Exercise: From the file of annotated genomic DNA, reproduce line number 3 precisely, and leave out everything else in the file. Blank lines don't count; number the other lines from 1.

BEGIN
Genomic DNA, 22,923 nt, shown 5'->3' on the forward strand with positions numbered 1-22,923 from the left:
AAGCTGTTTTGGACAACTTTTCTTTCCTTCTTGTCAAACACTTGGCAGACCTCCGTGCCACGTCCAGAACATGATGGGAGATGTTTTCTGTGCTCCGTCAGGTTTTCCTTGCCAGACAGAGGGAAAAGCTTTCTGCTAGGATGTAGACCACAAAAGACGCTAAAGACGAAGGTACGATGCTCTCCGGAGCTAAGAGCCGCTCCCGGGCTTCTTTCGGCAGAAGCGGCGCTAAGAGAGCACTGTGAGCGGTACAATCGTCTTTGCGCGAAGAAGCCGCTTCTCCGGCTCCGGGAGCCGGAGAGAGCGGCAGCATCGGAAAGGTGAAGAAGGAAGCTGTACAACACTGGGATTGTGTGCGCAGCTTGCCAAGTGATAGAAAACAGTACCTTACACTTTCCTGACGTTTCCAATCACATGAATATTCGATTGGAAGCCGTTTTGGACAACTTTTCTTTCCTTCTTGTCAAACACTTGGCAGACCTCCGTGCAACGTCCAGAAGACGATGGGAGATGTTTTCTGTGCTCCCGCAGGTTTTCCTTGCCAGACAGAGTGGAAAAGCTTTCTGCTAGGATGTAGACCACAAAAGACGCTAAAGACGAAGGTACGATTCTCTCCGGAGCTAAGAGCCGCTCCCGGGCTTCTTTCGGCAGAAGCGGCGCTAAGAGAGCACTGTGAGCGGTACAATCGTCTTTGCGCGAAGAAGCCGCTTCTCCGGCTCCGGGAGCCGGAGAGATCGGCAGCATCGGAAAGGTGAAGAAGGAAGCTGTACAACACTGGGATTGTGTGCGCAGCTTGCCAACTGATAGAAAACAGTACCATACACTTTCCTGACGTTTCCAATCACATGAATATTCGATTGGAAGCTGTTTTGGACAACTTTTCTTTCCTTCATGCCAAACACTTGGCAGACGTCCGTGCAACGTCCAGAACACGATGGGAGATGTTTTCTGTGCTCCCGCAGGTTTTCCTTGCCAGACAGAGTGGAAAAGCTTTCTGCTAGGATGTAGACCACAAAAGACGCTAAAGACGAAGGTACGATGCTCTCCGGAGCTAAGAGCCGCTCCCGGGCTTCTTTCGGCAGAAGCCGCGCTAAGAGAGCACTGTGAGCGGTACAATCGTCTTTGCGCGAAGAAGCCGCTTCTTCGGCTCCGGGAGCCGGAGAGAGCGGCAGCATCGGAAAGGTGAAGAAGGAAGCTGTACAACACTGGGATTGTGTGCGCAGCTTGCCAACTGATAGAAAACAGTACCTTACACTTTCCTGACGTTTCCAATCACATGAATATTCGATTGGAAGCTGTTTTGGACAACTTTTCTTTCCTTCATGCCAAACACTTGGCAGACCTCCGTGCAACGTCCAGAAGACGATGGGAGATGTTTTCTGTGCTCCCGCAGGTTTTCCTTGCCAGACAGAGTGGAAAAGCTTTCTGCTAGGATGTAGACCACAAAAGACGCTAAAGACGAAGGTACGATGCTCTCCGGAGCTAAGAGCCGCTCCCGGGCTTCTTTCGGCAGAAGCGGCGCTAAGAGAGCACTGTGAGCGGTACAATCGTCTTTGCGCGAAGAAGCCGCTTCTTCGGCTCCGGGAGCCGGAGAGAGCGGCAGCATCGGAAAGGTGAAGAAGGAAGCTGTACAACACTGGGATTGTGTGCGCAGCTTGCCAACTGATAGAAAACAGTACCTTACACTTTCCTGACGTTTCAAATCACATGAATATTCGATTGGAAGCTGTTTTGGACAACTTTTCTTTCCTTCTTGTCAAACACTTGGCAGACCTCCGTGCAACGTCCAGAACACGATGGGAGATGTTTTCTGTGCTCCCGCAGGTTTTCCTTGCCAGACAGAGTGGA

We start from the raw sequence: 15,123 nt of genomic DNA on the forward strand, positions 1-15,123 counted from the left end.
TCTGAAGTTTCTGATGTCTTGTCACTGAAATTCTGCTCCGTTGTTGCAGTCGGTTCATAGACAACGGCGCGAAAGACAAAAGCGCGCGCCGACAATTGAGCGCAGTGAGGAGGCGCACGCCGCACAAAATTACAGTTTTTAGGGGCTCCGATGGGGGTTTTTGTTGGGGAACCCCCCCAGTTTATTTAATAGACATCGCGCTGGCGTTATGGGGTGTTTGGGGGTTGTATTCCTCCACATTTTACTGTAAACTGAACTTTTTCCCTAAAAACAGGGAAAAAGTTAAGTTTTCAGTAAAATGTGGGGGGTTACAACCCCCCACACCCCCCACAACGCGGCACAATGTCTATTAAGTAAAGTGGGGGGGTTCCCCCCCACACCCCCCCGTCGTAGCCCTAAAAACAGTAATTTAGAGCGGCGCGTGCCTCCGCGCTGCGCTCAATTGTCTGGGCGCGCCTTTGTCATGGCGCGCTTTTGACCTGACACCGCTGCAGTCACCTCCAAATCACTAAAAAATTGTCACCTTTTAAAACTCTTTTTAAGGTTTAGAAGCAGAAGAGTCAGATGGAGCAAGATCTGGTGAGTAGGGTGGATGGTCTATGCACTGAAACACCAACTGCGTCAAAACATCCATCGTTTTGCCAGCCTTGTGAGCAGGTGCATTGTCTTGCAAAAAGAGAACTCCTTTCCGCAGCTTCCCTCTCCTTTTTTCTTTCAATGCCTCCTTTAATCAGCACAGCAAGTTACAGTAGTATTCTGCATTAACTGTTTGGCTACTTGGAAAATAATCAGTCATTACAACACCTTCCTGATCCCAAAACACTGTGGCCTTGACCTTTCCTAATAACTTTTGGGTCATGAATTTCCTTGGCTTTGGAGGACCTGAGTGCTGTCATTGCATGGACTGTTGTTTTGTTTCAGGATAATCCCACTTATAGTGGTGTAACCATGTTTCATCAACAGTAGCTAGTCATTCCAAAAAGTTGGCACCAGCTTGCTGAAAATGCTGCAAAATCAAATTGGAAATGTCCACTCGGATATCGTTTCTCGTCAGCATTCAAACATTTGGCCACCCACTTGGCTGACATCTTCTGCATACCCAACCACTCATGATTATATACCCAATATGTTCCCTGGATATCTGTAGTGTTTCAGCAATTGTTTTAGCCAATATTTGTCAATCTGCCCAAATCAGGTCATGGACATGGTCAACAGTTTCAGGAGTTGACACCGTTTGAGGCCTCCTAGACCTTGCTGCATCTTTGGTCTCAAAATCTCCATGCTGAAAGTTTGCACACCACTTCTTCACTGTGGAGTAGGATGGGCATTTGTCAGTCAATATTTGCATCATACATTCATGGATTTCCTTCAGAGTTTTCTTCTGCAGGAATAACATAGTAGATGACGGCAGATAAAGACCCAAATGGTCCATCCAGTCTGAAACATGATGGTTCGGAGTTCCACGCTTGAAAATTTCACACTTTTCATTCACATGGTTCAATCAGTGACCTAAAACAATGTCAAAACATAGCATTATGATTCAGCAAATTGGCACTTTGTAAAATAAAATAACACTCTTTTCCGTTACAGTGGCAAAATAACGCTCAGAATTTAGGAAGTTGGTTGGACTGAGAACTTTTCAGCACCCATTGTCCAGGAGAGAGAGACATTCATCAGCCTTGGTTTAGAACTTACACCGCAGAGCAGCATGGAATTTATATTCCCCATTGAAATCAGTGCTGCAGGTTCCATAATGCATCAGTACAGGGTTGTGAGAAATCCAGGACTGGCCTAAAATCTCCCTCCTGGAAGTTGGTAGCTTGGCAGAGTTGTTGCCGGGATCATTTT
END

We start from the raw sequence: 15,123 nt of genomic DNA on the forward strand, positions 1-15,123 counted from the left end.